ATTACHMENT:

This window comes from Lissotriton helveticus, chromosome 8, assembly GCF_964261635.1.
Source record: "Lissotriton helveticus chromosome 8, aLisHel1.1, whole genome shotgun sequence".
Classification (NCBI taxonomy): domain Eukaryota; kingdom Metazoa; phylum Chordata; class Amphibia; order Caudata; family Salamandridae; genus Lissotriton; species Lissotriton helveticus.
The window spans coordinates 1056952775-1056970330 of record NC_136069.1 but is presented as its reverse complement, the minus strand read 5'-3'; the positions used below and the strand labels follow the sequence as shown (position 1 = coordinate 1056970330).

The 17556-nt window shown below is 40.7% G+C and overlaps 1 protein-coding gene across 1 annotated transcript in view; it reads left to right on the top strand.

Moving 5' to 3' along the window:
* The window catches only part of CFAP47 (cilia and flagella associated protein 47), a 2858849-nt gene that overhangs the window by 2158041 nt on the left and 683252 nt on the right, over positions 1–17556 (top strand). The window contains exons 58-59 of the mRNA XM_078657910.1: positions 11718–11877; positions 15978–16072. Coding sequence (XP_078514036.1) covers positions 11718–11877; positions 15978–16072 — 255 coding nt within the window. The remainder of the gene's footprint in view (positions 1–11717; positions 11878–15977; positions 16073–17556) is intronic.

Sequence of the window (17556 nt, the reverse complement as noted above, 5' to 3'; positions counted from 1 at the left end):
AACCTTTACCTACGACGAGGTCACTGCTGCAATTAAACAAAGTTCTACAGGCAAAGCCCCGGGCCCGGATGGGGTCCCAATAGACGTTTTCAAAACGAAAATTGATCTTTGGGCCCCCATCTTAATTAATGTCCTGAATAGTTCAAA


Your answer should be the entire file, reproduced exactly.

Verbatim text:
This window comes from Lissotriton helveticus, chromosome 8, assembly GCF_964261635.1.
Source record: "Lissotriton helveticus chromosome 8, aLisHel1.1, whole genome shotgun sequence".
Classification (NCBI taxonomy): domain Eukaryota; kingdom Metazoa; phylum Chordata; class Amphibia; order Caudata; family Salamandridae; genus Lissotriton; species Lissotriton helveticus.
The window spans coordinates 1056952775-1056970330 of record NC_136069.1 but is presented as its reverse complement, the minus strand read 5'-3'; the positions used below and the strand labels follow the sequence as shown (position 1 = coordinate 1056970330).

The 17556-nt window shown below is 40.7% G+C and overlaps 1 protein-coding gene across 1 annotated transcript in view; it reads left to right on the top strand.

Moving 5' to 3' along the window:
* The window catches only part of CFAP47 (cilia and flagella associated protein 47), a 2858849-nt gene that overhangs the window by 2158041 nt on the left and 683252 nt on the right, over positions 1–17556 (top strand). The window contains exons 58-59 of the mRNA XM_078657910.1: positions 11718–11877; positions 15978–16072. Coding sequence (XP_078514036.1) covers positions 11718–11877; positions 15978–16072 — 255 coding nt within the window. The remainder of the gene's footprint in view (positions 1–11717; positions 11878–15977; positions 16073–17556) is intronic.

Sequence of the window (17556 nt, the reverse complement as noted above, 5' to 3'; positions counted from 1 at the left end):
AACCTTTACCTACGACGAGGTCACTGCTGCAATTAAACAAAGTTCTACAGGCAAAGCCCCGGGCCCGGATGGGGTCCCAATAGACGTTTTCAAAACGAAAATTGATCTTTGGGCCCCCATCTTAATTAATGTCCTGAATAGTTCAAA